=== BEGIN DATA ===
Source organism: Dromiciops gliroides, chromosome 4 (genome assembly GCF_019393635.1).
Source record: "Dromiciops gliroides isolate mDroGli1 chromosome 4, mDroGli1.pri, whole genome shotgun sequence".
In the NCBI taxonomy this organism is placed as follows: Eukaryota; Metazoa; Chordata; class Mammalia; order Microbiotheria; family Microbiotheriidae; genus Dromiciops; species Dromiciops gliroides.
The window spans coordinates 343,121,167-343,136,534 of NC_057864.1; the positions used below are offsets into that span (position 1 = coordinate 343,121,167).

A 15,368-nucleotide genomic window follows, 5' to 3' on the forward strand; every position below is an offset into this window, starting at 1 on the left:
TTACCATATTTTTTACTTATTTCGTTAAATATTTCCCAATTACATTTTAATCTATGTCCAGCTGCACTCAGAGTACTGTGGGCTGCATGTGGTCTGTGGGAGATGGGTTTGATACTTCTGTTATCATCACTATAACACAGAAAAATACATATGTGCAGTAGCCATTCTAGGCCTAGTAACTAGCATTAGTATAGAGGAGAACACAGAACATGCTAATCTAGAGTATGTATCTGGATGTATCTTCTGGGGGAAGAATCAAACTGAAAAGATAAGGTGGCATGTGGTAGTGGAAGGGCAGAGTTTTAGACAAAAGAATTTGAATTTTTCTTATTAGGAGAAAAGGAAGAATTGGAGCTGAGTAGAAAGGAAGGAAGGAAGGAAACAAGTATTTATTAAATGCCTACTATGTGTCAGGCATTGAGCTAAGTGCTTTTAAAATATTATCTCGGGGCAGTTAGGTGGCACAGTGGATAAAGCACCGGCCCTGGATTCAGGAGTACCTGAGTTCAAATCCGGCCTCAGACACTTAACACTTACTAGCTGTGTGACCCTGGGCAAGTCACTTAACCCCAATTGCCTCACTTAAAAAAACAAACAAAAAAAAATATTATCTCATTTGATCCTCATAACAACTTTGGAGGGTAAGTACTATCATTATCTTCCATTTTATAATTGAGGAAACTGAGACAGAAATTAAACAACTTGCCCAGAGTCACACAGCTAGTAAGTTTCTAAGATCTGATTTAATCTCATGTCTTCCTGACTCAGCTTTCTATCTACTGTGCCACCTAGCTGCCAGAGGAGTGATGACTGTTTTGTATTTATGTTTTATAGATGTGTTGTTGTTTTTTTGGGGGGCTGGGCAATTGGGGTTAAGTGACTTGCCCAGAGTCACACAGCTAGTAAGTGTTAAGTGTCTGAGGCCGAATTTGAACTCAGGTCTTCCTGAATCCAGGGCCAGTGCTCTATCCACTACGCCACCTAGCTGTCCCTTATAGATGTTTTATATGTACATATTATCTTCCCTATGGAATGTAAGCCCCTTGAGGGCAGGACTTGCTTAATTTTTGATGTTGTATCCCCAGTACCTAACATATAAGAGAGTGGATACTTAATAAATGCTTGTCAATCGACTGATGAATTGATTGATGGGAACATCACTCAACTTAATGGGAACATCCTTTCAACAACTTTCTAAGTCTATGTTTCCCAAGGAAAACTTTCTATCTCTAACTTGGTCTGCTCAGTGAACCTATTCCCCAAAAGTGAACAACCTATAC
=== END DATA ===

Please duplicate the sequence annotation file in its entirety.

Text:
Source organism: Dromiciops gliroides, chromosome 4 (genome assembly GCF_019393635.1).
Source record: "Dromiciops gliroides isolate mDroGli1 chromosome 4, mDroGli1.pri, whole genome shotgun sequence".
In the NCBI taxonomy this organism is placed as follows: Eukaryota; Metazoa; Chordata; class Mammalia; order Microbiotheria; family Microbiotheriidae; genus Dromiciops; species Dromiciops gliroides.
The window spans coordinates 343,121,167-343,136,534 of NC_057864.1; the positions used below are offsets into that span (position 1 = coordinate 343,121,167).

A 15,368-nucleotide genomic window follows, 5' to 3' on the forward strand; every position below is an offset into this window, starting at 1 on the left:
TTACCATATTTTTTACTTATTTCGTTAAATATTTCCCAATTACATTTTAATCTATGTCCAGCTGCACTCAGAGTACTGTGGGCTGCATGTGGTCTGTGGGAGATGGGTTTGATACTTCTGTTATCATCACTATAACACAGAAAAATACATATGTGCAGTAGCCATTCTAGGCCTAGTAACTAGCATTAGTATAGAGGAGAACACAGAACATGCTAATCTAGAGTATGTATCTGGATGTATCTTCTGGGGGAAGAATCAAACTGAAAAGATAAGGTGGCATGTGGTAGTGGAAGGGCAGAGTTTTAGACAAAAGAATTTGAATTTTTCTTATTAGGAGAAAAGGAAGAATTGGAGCTGAGTAGAAAGGAAGGAAGGAAGGAAACAAGTATTTATTAAATGCCTACTATGTGTCAGGCATTGAGCTAAGTGCTTTTAAAATATTATCTCGGGGCAGTTAGGTGGCACAGTGGATAAAGCACCGGCCCTGGATTCAGGAGTACCTGAGTTCAAATCCGGCCTCAGACACTTAACACTTACTAGCTGTGTGACCCTGGGCAAGTCACTTAACCCCAATTGCCTCACTTAAAAAAACAAACAAAAAAAAATATTATCTCATTTGATCCTCATAACAACTTTGGAGGGTAAGTACTATCATTATCTTCCATTTTATAATTGAGGAAACTGAGACAGAAATTAAACAACTTGCCCAGAGTCACACAGCTAGTAAGTTTCTAAGATCTGATTTAATCTCATGTCTTCCTGACTCAGCTTTCTATCTACTGTGCCACCTAGCTGCCAGAGGAGTGATGACTGTTTTGTATTTATGTTTTATAGATGTGTTGTTGTTTTTTTGGGGGGCTGGGCAATTGGGGTTAAGTGACTTGCCCAGAGTCACACAGCTAGTAAGTGTTAAGTGTCTGAGGCCGAATTTGAACTCAGGTCTTCCTGAATCCAGGGCCAGTGCTCTATCCACTACGCCACCTAGCTGTCCCTTATAGATGTTTTATATGTACATATTATCTTCCCTATGGAATGTAAGCCCCTTGAGGGCAGGACTTGCTTAATTTTTGATGTTGTATCCCCAGTACCTAACATATAAGAGAGTGGATACTTAATAAATGCTTGTCAATCGACTGATGAATTGATTGATGGGAACATCACTCAACTTAATGGGAACATCCTTTCAACAACTTTCTAAGTCTATGTTTCCCAAGGAAAACTTTCTATCTCTAACTTGGTCTGCTCAGTGAACCTATTCCCCAAAAGTGAACAACCTATAC